Symbolism in Fiction Writing

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In literature, symbolism is used to produce impact. It accomplishes that by attaching additional meaning to an action, object, or name. It is a way to take something (usually something concrete) and by associating it (or affixing it) to something else, it takes on new (and more significant) meaning.

In other words, symbolism allows a writer to convey something to their audience in a poetic way instead of saying it outright. This indirect approach allows an author to create nuance and complexity. The caveat for authors is that the meaning of their symbol needs to be supported by the entire context of the story. For example, in Harper Lee's Pulitzer prize-winning 1960 book "To Kill a Mockingbird," the bird symbolizes innocence and beauty. Lee chose the Mockingbird because it's without guile. A Mockingbird's only one purpose in life is to sing—it doesn't want to harm anyone.

Because of this, killing a Mockingbird is considered an act of senseless cruelty.

5 Different Types of Symbolism, and Examples

Metaphor: A metaphor is an implicit comparison of one thing to another without the use of a commonly-known sign or equation. For example, a metaphor does not compare something using the word "equals." One familiar journalist example of a metaphor is Edward Bulwer-Lytton's expression, "The pen is mightier than the sword." English playwright and poet Christopher Marlowe's famous quote, "Was this the face that launched a thousand ships?" is another example.

A sub-category of metaphors is "personification," attributing a human characteristic—or emotion—to an animal, object, or concept. An example can be found in T.S. Eliot's work, "Prelude," where he says, "The winter evening settles down."

Simile: A simile is the opposite of a metaphor in that it is not implied—it explicitly denotes a comparison. A simile very often uses either the word, like or as. Two examples of similes are, "My love is like a red, red rose," and, "As strong as an ox."

Allegory: An allegory is very similar to a metaphor in the sense that something (usually something that is abstract or religious) is implicitly articulated in terms of something else that is concrete. The difference between an allegory and a metaphor is that when an allegory is employed, the comparison reflects the entire work—or a large part of the work. The best example is "The Pilgrim's Progress." This book by John Bunyan uses characters to present a universal picture of Christian life and is the second best-selling book in history, after the Bible.

Archetype: The plot of a piece of fiction—or the central element in a piece of ficition—that recurs in cross-cultural myths is called an archetype. Perhaps the best example of an archetype is the literary description of the devil in various works as a cloven-hoofed, horned humanoid.

Myth: A myth is a close cousin of allegory in the sense that it is almost always symbolic and extensive—myths can include an entire work. While the creation of myths has evolved over time—in the sense that they're no longer specific to one culture—they are still considered communal or cultural in nature. One of the most famous myths is the myth of Icarus. In Greek mythology, Icarus tries to escape from Crete by fastening wings to his back made from feathers and wax. According to the myth, Icarus foolhardily flew too close to the sun—and fell into the ocean.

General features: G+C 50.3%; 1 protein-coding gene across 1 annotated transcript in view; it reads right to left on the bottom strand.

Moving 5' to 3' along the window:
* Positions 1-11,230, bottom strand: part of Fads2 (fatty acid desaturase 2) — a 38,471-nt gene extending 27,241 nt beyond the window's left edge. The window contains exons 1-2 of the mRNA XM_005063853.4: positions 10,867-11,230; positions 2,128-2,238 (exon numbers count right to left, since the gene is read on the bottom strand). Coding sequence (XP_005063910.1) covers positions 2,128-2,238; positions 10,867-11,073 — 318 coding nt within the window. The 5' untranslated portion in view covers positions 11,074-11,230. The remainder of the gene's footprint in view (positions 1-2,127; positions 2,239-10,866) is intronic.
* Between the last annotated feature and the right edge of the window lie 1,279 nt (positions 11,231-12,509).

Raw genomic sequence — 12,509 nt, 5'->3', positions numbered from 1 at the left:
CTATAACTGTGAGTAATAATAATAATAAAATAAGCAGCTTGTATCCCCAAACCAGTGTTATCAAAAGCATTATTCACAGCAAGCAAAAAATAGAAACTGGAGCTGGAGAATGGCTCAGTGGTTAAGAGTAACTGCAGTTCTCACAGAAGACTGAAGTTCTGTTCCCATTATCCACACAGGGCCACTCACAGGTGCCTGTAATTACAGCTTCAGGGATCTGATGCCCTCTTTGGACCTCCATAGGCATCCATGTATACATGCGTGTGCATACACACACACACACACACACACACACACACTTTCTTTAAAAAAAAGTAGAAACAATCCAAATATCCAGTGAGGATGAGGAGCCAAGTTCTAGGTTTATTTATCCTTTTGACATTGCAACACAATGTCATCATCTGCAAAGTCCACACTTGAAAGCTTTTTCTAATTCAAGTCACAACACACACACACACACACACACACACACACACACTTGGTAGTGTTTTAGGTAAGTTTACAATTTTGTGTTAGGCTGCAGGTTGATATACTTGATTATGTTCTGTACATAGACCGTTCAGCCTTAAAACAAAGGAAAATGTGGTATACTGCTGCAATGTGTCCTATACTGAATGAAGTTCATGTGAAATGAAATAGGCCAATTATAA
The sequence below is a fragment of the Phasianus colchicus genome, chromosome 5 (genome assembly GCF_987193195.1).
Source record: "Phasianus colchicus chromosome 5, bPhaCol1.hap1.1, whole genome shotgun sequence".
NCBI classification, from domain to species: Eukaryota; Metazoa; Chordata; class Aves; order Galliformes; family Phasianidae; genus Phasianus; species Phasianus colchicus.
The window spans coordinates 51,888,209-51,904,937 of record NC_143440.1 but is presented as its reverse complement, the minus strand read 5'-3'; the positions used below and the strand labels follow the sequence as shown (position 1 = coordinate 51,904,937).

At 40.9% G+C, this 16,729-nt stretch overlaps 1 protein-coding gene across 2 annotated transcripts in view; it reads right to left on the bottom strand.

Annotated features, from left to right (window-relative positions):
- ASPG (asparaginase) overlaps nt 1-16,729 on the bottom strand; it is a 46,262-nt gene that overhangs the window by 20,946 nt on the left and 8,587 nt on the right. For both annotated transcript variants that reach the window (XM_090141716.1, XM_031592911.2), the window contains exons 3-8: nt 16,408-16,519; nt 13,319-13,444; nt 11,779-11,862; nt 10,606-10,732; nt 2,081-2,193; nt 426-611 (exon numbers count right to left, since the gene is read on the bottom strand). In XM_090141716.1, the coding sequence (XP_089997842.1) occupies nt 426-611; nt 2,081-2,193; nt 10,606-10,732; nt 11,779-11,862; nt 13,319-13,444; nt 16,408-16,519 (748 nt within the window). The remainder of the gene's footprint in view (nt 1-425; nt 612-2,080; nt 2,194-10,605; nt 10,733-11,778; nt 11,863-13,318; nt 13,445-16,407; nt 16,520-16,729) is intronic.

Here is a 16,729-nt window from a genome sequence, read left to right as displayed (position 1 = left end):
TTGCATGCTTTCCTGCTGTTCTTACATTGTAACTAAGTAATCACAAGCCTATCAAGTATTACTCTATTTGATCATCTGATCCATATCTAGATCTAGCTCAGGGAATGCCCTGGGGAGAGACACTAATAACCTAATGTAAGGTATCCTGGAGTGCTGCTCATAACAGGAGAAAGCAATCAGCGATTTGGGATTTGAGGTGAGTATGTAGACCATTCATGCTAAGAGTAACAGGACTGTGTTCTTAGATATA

This myth prompted the saying, "Don't fly too close to the sun."

Orson Welle's Approach to Symbolism

Filmmakers often attribute emotional significance to objects. These visual symbols help to draw attention to a character's motivations, which was the case of Orson Welle's film classic, "Citizen Cane."

In the last scene of "Citizen Cane," the viewer sees a sled with the word "Rosebud" printed on it. "Rosebud" is the same word uttered by the central character, Charles Foster Kane, on his deathbed. The movie portrays Kane as a ruthless, power-hunger newspaper magnate. However, in his final moments, Kane focuses on the "Rosebud" sled and the happy days of his youth. The sled is a symbol of Kane's innocence and idealism which he left behind in pursuit of money and power. The sled is one of the most famous symbols in film history.

Why Writers Like to Use Symbolism

It's hard to identify a work of literature—from short poems to epic plays—that lack some kind of symbolism. Authors like to use symbolism in their work because it accomplishes the following:

  • Helps readers visualize complex concepts and readers can easily follow central themes
  • Affords writers the chance to relate big ideas in an efficient and artful way
  • Fosters independent thinking among readers as they go through the process of interpreting the author's text
  • Adds emotional weight to the text
  • Helps to conceal a theme that may be too controversial to approach openly